Academic Steps Trust - أمانة الخطوات التعليمية لتعليم اللغة العربية والإسلام

 

 

STEPS ON

THE STRAIGHT PATH

 

In the Name of God, the Merciful, the Compassionate.

 

GOD has revealed the unbroken chain of belief and guidance through His Prophets to humanity. This book shows how previous Paths converge into THE STRAIGHT PATH. The writer approaches this subject through (a) objective writing and (b) group discussions to clear the mist of misunderstanding held by Muslims and non-Muslims about Islam.

This work attempts to unite the spiritual with the secular both in private and in public life after their long divorce. Religious belief is to be translated into moral action supported by all social systems; ethical, political, economic and in our duty towards God, to oneself and to others. All of these are sustained by a Divine Moral Decree that links the temporal world with the spiritual to save the welfare state of humanity and its destiny.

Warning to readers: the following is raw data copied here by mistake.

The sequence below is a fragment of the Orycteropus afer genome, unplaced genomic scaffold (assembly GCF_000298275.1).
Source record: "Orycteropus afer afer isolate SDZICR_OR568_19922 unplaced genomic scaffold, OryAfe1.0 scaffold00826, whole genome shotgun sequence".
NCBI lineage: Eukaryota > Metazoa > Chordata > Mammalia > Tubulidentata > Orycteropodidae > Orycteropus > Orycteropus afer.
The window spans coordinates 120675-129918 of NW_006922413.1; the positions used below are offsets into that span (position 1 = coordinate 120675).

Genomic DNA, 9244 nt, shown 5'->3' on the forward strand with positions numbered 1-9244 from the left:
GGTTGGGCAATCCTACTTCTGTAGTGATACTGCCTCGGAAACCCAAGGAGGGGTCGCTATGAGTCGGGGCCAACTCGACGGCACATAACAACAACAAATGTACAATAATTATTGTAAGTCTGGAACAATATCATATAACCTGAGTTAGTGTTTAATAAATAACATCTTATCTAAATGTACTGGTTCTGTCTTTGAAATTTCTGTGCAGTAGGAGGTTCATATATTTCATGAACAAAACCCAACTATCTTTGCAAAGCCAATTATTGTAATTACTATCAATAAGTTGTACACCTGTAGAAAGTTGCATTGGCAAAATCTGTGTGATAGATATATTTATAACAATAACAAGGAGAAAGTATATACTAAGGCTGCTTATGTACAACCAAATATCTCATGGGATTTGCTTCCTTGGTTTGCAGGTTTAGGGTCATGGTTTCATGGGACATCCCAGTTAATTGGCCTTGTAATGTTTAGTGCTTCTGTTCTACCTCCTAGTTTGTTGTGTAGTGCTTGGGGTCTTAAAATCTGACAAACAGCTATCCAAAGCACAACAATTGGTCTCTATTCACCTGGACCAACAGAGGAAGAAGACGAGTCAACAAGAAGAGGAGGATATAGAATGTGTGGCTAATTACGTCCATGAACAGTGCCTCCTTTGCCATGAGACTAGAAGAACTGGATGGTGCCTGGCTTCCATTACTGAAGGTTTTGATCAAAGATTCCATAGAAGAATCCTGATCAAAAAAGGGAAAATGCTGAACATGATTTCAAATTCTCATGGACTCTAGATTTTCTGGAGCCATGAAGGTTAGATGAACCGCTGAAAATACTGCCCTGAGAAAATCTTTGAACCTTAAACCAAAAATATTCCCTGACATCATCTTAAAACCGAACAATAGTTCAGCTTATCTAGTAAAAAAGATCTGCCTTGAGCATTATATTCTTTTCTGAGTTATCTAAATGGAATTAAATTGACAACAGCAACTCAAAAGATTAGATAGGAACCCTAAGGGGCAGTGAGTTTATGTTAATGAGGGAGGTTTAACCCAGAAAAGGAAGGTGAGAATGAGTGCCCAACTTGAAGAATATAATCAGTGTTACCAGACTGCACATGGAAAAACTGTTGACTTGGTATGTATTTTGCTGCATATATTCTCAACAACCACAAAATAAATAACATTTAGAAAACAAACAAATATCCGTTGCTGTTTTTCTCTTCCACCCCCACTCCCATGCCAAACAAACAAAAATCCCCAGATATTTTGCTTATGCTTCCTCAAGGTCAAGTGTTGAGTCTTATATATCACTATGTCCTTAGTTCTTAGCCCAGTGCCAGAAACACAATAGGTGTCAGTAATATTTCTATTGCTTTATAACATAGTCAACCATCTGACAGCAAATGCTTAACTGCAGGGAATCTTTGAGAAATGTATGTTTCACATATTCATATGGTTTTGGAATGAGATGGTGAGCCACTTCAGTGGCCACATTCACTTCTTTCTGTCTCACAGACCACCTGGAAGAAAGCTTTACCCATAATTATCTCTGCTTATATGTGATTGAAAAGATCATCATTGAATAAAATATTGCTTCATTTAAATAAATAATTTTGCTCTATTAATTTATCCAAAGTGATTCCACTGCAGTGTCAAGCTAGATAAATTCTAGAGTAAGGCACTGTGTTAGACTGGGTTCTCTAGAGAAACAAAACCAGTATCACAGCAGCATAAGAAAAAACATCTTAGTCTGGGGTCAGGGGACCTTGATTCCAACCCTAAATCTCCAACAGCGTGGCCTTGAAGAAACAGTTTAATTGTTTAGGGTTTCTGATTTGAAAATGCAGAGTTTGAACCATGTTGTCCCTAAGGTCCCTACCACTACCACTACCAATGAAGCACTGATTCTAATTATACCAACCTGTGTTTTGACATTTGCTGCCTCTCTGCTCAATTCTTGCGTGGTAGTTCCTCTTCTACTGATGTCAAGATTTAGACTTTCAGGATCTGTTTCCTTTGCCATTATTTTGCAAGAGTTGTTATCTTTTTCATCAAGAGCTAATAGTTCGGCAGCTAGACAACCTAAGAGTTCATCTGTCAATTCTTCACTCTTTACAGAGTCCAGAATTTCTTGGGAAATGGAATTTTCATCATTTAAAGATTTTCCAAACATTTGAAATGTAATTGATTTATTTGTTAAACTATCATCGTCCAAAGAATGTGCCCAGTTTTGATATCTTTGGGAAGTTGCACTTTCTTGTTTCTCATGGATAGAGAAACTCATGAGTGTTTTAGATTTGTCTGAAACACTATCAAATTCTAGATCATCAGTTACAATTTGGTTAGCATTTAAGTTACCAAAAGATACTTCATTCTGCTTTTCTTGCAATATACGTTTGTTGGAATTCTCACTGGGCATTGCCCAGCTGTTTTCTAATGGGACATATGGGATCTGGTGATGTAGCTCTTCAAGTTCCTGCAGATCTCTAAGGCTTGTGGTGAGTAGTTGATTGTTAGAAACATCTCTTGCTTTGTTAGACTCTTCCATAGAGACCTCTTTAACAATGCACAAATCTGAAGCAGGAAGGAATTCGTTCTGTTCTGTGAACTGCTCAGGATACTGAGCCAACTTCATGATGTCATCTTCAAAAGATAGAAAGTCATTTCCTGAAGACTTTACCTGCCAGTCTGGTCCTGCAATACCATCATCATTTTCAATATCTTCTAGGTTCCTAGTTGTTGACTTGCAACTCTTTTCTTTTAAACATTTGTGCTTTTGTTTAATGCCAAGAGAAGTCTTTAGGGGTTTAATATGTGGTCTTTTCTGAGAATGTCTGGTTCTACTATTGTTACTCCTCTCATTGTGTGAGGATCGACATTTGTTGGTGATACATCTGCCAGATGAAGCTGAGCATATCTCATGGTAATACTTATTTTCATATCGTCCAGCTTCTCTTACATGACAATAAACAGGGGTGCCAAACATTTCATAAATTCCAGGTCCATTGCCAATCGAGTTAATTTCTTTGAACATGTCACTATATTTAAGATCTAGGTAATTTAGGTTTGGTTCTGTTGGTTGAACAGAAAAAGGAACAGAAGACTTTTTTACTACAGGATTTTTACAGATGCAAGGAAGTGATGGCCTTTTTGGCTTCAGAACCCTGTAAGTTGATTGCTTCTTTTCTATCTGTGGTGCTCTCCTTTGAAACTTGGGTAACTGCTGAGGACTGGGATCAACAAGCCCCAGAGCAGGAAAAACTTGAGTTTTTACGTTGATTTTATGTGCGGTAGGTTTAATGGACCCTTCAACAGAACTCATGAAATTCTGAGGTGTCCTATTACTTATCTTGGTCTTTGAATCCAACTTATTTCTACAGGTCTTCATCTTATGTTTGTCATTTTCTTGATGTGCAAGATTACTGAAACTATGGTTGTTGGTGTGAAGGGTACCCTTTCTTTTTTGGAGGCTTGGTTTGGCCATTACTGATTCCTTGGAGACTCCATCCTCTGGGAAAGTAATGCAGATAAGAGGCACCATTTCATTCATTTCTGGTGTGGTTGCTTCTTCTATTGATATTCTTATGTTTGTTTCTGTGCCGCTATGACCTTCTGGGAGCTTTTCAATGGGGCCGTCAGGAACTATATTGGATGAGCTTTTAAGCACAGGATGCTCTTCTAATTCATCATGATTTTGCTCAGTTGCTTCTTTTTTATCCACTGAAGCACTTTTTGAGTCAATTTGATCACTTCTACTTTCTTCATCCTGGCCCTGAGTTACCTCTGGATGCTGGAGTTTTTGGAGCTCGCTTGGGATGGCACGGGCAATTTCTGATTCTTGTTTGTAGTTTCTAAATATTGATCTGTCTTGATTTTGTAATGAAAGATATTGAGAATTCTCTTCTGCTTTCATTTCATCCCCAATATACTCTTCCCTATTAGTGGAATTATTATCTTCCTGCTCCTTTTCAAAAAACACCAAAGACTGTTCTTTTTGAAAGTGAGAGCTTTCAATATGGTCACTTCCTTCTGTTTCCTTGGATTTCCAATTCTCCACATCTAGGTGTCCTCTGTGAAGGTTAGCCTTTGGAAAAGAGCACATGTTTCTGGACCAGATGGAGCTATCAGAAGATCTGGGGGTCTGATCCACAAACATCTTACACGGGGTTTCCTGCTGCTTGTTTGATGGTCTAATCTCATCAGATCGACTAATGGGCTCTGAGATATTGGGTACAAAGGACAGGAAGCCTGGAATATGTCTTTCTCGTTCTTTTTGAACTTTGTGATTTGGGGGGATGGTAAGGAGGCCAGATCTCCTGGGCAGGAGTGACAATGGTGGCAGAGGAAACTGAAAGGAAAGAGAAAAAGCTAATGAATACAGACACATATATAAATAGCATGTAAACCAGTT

These writings hope to persuade Muslims, in particular the youth, to adapt a spiritual infusion, to safeguard their beliefs in relation to moral action. To non-Muslims and researchers in this field of study, it allows them to distinguish clearly the differences between Muslim thought, the behaviour of Muslims and Islamic theology and its conduct. It is also directed to assist students who need a reference book for use in Religious Studies and also as a source of reference in public libraries. It is an introduction to study the principles of Divine Decree in the Qur’an.

 

“And verily this is my Straight Path, so follow it, and follow not other ways, lest they cause you to deviate from His way. This has He enjoined upon you, so that you might remain conscious of Him” [Qur’an, 6:153].

 

H.M.Abbara is an Educationist specialising in Moral and Religious Development.

 

 

Introduction to the Steps on the Straight Path

 

v    1st Step

v    2nd Step

v    3rd Step

v    4th Step

v    5th Step

v    6th Step

v    7th Step

v    8th Step

v   Introduction

 

And verily this is my Straight Path, so follow it, and follow not other ways, lest they cause you to deviate from His way. This has He enjoined upon you, so that you might remain conscious of Him” [Qur’an, 6:153].